National and historical symbols of Hungary

In this section you can find the crests of almost 2400 settlements of Hungary with notes. Find the starting letter of the settlement in the list and click if you want to see it.

The Coat-of-Arms of the Town of Kapuvár [** ¤]
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Kapuvár

(The County of Győr-Moson-Sopron)

The town of Kapuvár is situated in Northwestern Hungary, in a region south of Hanság called Rábaköz, in the county of Győr-Moson-Sopron.

Kapuvár's coat-of-arms is a Renaissance shield erect, parti per fess wavy azure and gules. In the upper field azure a castle argent, with a defensive wall protruding on both the dexter and on the sinister sides; on the protrusions three loopholes sable each, placed under each other. Over the open gate, in the upper third of which a portcullis sable is borne, a battlement crenellated with four merlons. Issuing in pale from the middle of the roof gules fully covering the whole fortification a single-windowed demi-tower argent, roofed gules, surmounted by a cross or.

Next to the castle on the dexter and on the sinister respectively, on a staff argent pointed or a flag of the national colours (gules-argent-vert) waving outward. Between the flagstaffs and the castle tower a six-pointed star argent respectively.

In the lower field gules a battle drum argent in the middle, with drumsticks crossed in saltire. On the dexter side of the drum a double-edged sword argent over a gun argent stocked sable; under the gun three cannon balls argent, positioned 1-2. On the sinister side of the drum a war hammer (or battle axe) over a cannon borne reversed, all argent. All the charges are borne alaisé.

The foundation of Kapuvár was due to the ultimate failure of Magyar raids against Western Europe (955) when, according to contemporary chroniclers, for fear of retaliation, the Magyars established a strong system of defensive lines by flooding, by including marshy areas, and by constructing artificial obstacles. The narrow passages through this system were guarded from fortified gates. One of these was Kapuvár (castrum illud, quod vulgariter Capuu dicitur), justified by data as early as 1162, the castellan of which was mentioned by a report sent to King András III (comes Dytricus castellanus de Kopu). The royal castle, together with the lands belonging to it, was bestowed by King Sigismund soon after his coronation on one of his supporters, János Kanizsay and his sons, who were able to hold it at the cost of several feuds (with the Ujlakis and the Rozgonyis, who managed to seize and keep the possession for some time) until the dying out of the male line, when it was handed down to female heirs. The importance of the castle increased again during the Turkish reign; it was repeatedly captured by the Ottomans, but was regained on each occasion. In the meantime, the settlement had become a market town (1558) and the defenders were given strips of land by Ferenc Nádasdy from 1639 onwards. Since he was executed for taking part in the Wesselényi plot against the Habsburgs, Kapuvár was taken over by the Treasury, then it obtained royal charters from Emperor Leopold I (1671-1676). During the expulsion of the Turks and the war of independence led by Ferenc Rákóczi, the town had changed hands several times until the castle was blown up in 1709. This long history going back to many centuries justifies the charge of the castle in the settlement's coat-of-arms. In addition, the red field with the various kinds of military equipment recalls the struggles for independence, the patriotic wars and the blood sacrifice of the inhabitants and landowners: the defenders of the border, the soldiers fighting the Turks, the rebels and freedom fighters, the soldiers in the war of independence of 1848-9, as well as the heroes of the two world wars. Thus Kapuvár is worthy of its coat-of-arms, the creation of which lasted for several centuries.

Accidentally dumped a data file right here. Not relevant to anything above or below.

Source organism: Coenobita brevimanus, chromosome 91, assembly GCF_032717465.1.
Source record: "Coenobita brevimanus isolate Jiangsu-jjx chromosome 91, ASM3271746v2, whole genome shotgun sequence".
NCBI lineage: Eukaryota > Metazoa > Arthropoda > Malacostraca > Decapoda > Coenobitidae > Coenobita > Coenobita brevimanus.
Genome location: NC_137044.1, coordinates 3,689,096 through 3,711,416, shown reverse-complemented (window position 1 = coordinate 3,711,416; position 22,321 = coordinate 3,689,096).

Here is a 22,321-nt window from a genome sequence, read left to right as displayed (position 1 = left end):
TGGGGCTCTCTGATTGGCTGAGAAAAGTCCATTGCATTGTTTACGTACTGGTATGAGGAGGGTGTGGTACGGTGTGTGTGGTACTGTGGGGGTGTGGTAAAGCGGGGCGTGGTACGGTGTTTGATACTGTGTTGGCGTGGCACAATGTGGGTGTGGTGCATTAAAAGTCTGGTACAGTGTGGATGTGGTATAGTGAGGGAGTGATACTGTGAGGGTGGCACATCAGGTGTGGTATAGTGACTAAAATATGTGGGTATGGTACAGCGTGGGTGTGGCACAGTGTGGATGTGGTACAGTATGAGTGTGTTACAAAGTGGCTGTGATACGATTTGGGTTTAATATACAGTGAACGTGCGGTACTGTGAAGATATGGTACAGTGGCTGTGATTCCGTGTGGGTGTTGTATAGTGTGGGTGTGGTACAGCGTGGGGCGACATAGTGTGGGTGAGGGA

The town's first known seal from 1641 already bears the castle with the crenellation and loopholes, and by 1778 it also included the portcullis and the two flags flanking the building. At that time the flags were adorned by St Andrew's cross, and in the lower field of the shield party per fess a few pieces of military equipment were to be seen.

The market town was downgraded to a village by the legislation of 1871, but the settlement proudly retained the word mezőváros (market town) on its seal. In the 1880s the waving flags in the coat-of-arms were replaced by single-coloured red ones, whereas the lower field gained its final arrangement with the drum and drumsticks, the sword, the gun and the cannon balls on the right, and the battle axe with the cannon on the left.

The coat-of-arms as it is used today was created by the legislature of 1906-7 (Decree No. 55070/1907 B.M.). This was the time when the golden cross was added to the top of the tower and the red of the flags was changed to the national colours. (Since then the only alteration has been that the six-pointed stars were tinctured gold).

In 1949, the use of coats-of-arms was banned all over the country, but from the late 1960s it was again made possible on certain conditions. In the case of Kapuvár this meant that the castle wall in the upper field had to be surmounted by the communist red star, while the six-pointed stars and the national colours were replaced by the sword, the gun and the cannon from the lower field. The wavy line was widened to become a silver wavy band, and in the lower red field a silver cogwheel was flanked by two silver ears of wheat. Following the political changes, in 1990 the town made a decision to re-establish its historical coat-of-arms, and in 1991 the local authority, by the provisions of By-Law No. 3/1991 (III. 12) ÖKT, reinstated the settlement's old symbol redesigned by the graphic artist István Orosz into its rights.